Wednesday, July 12, 2017

NPR -- The Question Hanging Over Washington: Did Donald Trump Jr. Break The Law?

1. The revelation that Donald Trump Jr. enthusiastically accepted an offer to meet with an individual described as a “Russian government attorney” bringing “official documents and information” to help the Trump campaign and injure the Clinton campaign raises a host of potential criminal and other legal violations for Donald Jr. and others involved, including his brother-in-law Jared Kushner; Paul Manafort, the campaign chairman at the time; and perhaps the president himself.

2. The defense that this was a routine meeting to hear about opposition research is nonsense. As ethics lawyers, they would have insisted upon immediate notification of the F.B.I., and so would any normal campaign lawyer, official or even senior volunteer.

3. The potential offenses include criminal or civil violations of campaign finance laws that prohibit accepting anything of value from a foreign government or a foreign national. The promised Russian “documents and information” would have been an illegal campaign contribution from a foreign government — and a priceless one.

4. Donald Jr.’s statement of enthusiasm about the meeting (“I love it,” Donald Jr. wrote) constituted assent on behalf of the Trump campaign to continuing Russian help, reasonably be understood to signal a broader receptivity to Russian aid. This is even more serious than the campaign finance violation that could make Donald Jr. and others liable for all of the Russian dirty tricks that followed, including any Russian cybercrimes or other crimes targeting the Clinton campaign.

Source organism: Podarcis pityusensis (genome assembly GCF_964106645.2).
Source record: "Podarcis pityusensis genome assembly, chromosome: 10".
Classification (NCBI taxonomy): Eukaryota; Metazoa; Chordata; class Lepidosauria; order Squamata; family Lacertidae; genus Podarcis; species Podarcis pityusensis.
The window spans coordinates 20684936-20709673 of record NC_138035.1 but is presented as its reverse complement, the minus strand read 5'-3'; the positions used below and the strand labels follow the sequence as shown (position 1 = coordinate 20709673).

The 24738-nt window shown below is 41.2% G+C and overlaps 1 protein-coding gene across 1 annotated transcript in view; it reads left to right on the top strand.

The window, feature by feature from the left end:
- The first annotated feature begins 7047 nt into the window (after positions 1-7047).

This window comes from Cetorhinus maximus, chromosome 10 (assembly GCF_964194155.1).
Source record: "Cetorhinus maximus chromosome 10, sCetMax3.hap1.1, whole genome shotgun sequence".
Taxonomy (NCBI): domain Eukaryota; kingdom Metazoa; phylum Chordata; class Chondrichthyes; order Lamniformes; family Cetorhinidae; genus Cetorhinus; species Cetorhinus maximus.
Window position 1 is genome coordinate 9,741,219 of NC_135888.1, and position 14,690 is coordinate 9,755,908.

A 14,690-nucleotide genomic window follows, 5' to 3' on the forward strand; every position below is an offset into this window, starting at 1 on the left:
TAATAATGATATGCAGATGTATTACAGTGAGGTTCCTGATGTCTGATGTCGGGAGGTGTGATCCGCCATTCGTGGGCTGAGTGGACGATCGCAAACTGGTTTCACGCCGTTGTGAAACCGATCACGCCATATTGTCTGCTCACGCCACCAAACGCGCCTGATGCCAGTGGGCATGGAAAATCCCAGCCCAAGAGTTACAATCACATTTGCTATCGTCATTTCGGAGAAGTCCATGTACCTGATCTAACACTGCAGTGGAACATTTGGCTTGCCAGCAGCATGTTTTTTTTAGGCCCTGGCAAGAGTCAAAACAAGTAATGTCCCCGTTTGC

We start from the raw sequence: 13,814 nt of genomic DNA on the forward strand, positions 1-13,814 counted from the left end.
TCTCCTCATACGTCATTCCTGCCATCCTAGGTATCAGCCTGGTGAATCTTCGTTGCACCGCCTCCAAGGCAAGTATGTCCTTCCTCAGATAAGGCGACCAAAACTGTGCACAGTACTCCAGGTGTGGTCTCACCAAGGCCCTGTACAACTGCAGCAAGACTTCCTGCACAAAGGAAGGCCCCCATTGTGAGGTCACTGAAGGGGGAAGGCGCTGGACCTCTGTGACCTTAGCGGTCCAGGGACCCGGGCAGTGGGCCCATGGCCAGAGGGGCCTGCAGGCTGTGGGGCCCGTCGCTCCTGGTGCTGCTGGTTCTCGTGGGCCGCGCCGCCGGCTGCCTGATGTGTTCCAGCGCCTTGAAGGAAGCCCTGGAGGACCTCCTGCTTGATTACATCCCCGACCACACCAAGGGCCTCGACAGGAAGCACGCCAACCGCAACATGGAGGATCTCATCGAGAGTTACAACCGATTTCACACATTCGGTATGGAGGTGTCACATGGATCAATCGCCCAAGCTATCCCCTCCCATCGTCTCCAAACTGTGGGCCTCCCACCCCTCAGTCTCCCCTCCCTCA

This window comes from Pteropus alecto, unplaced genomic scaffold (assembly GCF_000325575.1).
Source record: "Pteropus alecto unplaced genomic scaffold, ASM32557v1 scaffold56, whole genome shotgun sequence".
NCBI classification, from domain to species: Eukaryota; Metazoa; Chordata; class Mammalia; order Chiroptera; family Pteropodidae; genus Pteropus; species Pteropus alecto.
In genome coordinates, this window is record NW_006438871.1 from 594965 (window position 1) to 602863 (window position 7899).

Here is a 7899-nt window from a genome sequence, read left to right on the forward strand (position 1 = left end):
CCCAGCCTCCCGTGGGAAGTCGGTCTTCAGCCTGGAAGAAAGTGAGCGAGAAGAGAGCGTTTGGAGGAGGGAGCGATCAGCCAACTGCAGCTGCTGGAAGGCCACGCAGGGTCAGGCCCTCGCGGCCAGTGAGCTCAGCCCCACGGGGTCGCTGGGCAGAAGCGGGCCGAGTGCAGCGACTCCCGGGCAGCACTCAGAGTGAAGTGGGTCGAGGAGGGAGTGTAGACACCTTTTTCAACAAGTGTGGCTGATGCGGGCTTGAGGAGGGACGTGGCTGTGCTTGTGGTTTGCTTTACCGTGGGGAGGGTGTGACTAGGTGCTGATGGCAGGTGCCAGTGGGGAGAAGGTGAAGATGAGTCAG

5. Because the Russian campaign that followed was nothing less than an assault on our democracy, some are raising issues of treason as well. During the Cold War, treasonous conduct was often prosecuted under other statutes. (Alger Hiss was sentenced to four years in prison for “forgetting” in sworn testimony that he had met with Whitaker Chambers, an American working for the Russians.)

6. Jared Kushner could be charged with making false statements if it is determined that he intentionally withheld this or other Russia-related meetings from his government filings.

7. It is now more critical than ever that the investigations by the special prosecutor and Congress be allowed to complete their course without White House or other interference.

 By Peter Overby and Marilyn Geewax